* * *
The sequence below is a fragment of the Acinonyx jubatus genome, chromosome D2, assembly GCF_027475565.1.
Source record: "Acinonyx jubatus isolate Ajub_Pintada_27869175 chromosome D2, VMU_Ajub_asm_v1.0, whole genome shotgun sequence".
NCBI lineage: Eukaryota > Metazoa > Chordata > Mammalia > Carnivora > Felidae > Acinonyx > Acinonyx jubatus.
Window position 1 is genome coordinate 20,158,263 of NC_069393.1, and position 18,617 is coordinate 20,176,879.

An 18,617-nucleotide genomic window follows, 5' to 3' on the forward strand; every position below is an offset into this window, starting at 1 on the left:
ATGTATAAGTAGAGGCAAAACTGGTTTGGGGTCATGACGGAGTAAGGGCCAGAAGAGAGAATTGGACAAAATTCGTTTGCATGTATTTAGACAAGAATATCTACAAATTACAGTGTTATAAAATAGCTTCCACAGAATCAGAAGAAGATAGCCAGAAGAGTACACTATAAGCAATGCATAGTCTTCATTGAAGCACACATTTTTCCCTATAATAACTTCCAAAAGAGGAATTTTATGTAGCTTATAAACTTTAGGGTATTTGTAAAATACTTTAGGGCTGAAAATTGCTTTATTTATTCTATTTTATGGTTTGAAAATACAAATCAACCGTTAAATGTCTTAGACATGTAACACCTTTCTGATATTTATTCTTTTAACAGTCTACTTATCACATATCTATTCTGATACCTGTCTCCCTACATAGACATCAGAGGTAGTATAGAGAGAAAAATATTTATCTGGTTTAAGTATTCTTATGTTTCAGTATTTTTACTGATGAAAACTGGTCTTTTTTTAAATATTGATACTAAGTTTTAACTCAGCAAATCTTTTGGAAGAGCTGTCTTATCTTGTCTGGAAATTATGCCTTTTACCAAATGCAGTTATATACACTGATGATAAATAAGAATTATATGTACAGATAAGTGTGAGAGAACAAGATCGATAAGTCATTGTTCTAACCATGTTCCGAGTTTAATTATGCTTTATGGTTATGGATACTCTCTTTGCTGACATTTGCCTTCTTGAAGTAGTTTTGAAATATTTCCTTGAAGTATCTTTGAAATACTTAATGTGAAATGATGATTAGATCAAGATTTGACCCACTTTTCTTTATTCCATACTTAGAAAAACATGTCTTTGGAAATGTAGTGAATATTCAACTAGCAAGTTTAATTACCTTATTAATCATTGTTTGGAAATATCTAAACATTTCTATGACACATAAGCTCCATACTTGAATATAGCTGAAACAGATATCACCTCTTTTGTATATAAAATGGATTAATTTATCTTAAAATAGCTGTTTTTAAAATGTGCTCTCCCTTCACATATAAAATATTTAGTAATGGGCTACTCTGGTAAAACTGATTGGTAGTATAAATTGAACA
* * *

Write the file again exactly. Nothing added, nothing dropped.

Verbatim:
The sequence below is a fragment of the Acinonyx jubatus genome, chromosome D2, assembly GCF_027475565.1.
Source record: "Acinonyx jubatus isolate Ajub_Pintada_27869175 chromosome D2, VMU_Ajub_asm_v1.0, whole genome shotgun sequence".
NCBI lineage: Eukaryota > Metazoa > Chordata > Mammalia > Carnivora > Felidae > Acinonyx > Acinonyx jubatus.
Window position 1 is genome coordinate 20,158,263 of NC_069393.1, and position 18,617 is coordinate 20,176,879.

An 18,617-nucleotide genomic window follows, 5' to 3' on the forward strand; every position below is an offset into this window, starting at 1 on the left:
ATGTATAAGTAGAGGCAAAACTGGTTTGGGGTCATGACGGAGTAAGGGCCAGAAGAGAGAATTGGACAAAATTCGTTTGCATGTATTTAGACAAGAATATCTACAAATTACAGTGTTATAAAATAGCTTCCACAGAATCAGAAGAAGATAGCCAGAAGAGTACACTATAAGCAATGCATAGTCTTCATTGAAGCACACATTTTTCCCTATAATAACTTCCAAAAGAGGAATTTTATGTAGCTTATAAACTTTAGGGTATTTGTAAAATACTTTAGGGCTGAAAATTGCTTTATTTATTCTATTTTATGGTTTGAAAATACAAATCAACCGTTAAATGTCTTAGACATGTAACACCTTTCTGATATTTATTCTTTTAACAGTCTACTTATCACATATCTATTCTGATACCTGTCTCCCTACATAGACATCAGAGGTAGTATAGAGAGAAAAATATTTATCTGGTTTAAGTATTCTTATGTTTCAGTATTTTTACTGATGAAAACTGGTCTTTTTTTAAATATTGATACTAAGTTTTAACTCAGCAAATCTTTTGGAAGAGCTGTCTTATCTTGTCTGGAAATTATGCCTTTTACCAAATGCAGTTATATACACTGATGATAAATAAGAATTATATGTACAGATAAGTGTGAGAGAACAAGATCGATAAGTCATTGTTCTAACCATGTTCCGAGTTTAATTATGCTTTATGGTTATGGATACTCTCTTTGCTGACATTTGCCTTCTTGAAGTAGTTTTGAAATATTTCCTTGAAGTATCTTTGAAATACTTAATGTGAAATGATGATTAGATCAAGATTTGACCCACTTTTCTTTATTCCATACTTAGAAAAACATGTCTTTGGAAATGTAGTGAATATTCAACTAGCAAGTTTAATTACCTTATTAATCATTGTTTGGAAATATCTAAACATTTCTATGACACATAAGCTCCATACTTGAATATAGCTGAAACAGATATCACCTCTTTTGTATATAAAATGGATTAATTTATCTTAAAATAGCTGTTTTTAAAATGTGCTCTCCCTTCACATATAAAATATTTAGTAATGGGCTACTCTGGTAAAACTGATTGGTAGTATAAATTGAACA